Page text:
You're right, but I also said "... stretched enough to become visually tornadic", i.e., complete condensation funnel and/or debris or dirt being vigorously lofted at the surface that provides visual truth that the circulation does exist. There are other reasons as to why a vortex may not be visually tornadic, and this is just one of them. I'm also bouncing between the official AMS definition of a tornado and what the NWS considers a tornado. This is not to say there is a disagreement between the two sources, it's just that the NWS needs visual proof of a ground circulation. This could change if the previously mentioned research and additional studies eventually come to find that if there is evidence of a vortex at the cloud base (e.g., a funnel cloud), then there is a circulation extending to the surface.
 
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Dan Robinson

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This may be a very interesting area of research that to my knowledge has never been done in detail. The hypothesis is that most, if not all, "tornado sized" funnels below cloud base (that is, not "shear funnels", midlevel funnels or other small transient features) have a damage-capable circulation at ground level given moderate-or-lower LCLs. That is, it would be more accurate to assume they are tornadoes than not, for all practical purposes.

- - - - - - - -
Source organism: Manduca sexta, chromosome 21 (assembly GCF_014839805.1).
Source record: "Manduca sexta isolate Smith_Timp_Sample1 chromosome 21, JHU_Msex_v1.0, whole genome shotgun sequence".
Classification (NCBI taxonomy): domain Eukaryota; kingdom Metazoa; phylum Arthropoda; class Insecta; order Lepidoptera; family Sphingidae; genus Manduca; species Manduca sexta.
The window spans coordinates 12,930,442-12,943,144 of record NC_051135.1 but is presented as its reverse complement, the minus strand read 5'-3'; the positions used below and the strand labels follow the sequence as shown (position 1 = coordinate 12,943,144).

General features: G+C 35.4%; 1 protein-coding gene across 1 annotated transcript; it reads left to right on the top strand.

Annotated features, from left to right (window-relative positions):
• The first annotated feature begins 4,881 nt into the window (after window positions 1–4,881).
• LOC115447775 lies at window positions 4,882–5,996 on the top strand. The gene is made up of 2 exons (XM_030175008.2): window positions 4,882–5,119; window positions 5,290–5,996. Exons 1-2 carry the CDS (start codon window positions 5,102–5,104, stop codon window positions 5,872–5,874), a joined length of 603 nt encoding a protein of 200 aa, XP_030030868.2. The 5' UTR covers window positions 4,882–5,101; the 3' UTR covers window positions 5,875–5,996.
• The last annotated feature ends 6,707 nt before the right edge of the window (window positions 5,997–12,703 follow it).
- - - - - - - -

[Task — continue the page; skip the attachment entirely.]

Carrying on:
A damage-capable circulation will only manifest itself to an observer at distances greater than a half-mile or so if there is enough material to loft (dirt or debris). Without anything to loft (such as over a rain-soaked field), the circulation at ground level will present at minimum with lighter debris and periodic small suction vortices. To gain a positive visual of these features, you quite literally have to be right there next to it. A spotter a half-mile away or farther will never see these, but we know they are likely there as a result of dozens of chasers making close intercepts of them.